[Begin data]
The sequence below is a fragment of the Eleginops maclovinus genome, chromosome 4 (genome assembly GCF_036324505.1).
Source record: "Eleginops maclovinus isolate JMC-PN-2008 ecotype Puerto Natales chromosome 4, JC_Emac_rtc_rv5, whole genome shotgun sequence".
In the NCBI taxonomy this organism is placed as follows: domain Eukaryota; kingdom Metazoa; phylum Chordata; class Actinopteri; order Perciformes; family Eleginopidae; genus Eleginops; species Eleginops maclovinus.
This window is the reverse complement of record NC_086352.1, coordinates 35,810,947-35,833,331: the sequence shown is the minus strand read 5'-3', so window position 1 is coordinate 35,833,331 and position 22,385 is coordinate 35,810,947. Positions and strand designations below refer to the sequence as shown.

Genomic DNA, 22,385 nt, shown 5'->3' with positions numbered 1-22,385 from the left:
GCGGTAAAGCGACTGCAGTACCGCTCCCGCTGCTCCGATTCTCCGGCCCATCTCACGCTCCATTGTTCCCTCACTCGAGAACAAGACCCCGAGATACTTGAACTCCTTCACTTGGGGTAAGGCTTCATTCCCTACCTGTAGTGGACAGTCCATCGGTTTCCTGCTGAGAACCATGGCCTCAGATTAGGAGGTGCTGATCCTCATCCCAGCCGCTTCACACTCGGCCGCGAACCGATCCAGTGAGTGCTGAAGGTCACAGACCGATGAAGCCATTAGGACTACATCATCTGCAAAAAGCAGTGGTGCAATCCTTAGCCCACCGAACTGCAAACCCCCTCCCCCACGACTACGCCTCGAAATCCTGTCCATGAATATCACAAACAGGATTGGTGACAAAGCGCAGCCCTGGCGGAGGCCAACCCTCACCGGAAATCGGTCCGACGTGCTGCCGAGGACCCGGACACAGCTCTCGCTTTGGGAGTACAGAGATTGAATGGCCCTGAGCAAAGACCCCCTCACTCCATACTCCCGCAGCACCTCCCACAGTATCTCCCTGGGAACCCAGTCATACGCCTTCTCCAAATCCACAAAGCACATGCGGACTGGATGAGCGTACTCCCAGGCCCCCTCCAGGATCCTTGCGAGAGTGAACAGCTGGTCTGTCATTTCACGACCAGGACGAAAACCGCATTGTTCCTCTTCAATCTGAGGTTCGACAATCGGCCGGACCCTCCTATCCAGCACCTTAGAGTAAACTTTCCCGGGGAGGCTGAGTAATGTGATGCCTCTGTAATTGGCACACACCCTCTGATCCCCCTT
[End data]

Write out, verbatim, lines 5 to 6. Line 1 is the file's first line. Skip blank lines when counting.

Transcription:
Genomic DNA, 22,385 nt, shown 5'->3' with positions numbered 1-22,385 from the left:
GCGGTAAAGCGACTGCAGTACCGCTCCCGCTGCTCCGATTCTCCGGCCCATCTCACGCTCCATTGTTCCCTCACTCGAGAACAAGACCCCGAGATACTTGAACTCCTTCACTTGGGGTAAGGCTTCATTCCCTACCTGTAGTGGACAGTCCATCGGTTTCCTGCTGAGAACCATGGCCTCAGATTAGGAGGTGCTGATCCTCATCCCAGCCGCTTCACACTCGGCCGCGAACCGATCCAGTGAGTGCTGAAGGTCACAGACCGATGAAGCCATTAGGACTACATCATCTGCAAAAAGCAGTGGTGCAATCCTTAGCCCACCGAACTGCAAACCCCCTCCCCCACGACTACGCCTCGAAATCCTGTCCATGAATATCACAAACAGGATTGGTGACAAAGCGCAGCCCTGGCGGAGGCCAACCCTCACCGGAAATCGGTCCGACGTGCTGCCGAGGACCCGGACACAGCTCTCGCTTTGGGAGTACAGAGATTGAATGGCCCTGAGCAAAGACCCCCTCACTCCATACTCCCGCAGCACCTCCCACAGTATCTCCCTGGGAACCCAGTCATACGCCTTCTCCAAATCCACAAAGCACATGCGGACTGGATGAGCGTACTCCCAGGCCCCCTCCAGGATCCTTGCGAGAGTGAACAGCTGGTCTGTCATTTCACGACCAGGACGAAAACCGCATTGTTCCTCTTCAATCTGAGGTTCGACAATCGGCCGGACCCTCCTATCCAGCACCTTAGAGTAAACTTTCCCGGGGAGGCTGAGTAATGTGATGCCTCTGTAATTGGCACACACCCTCTGATCCCCCTT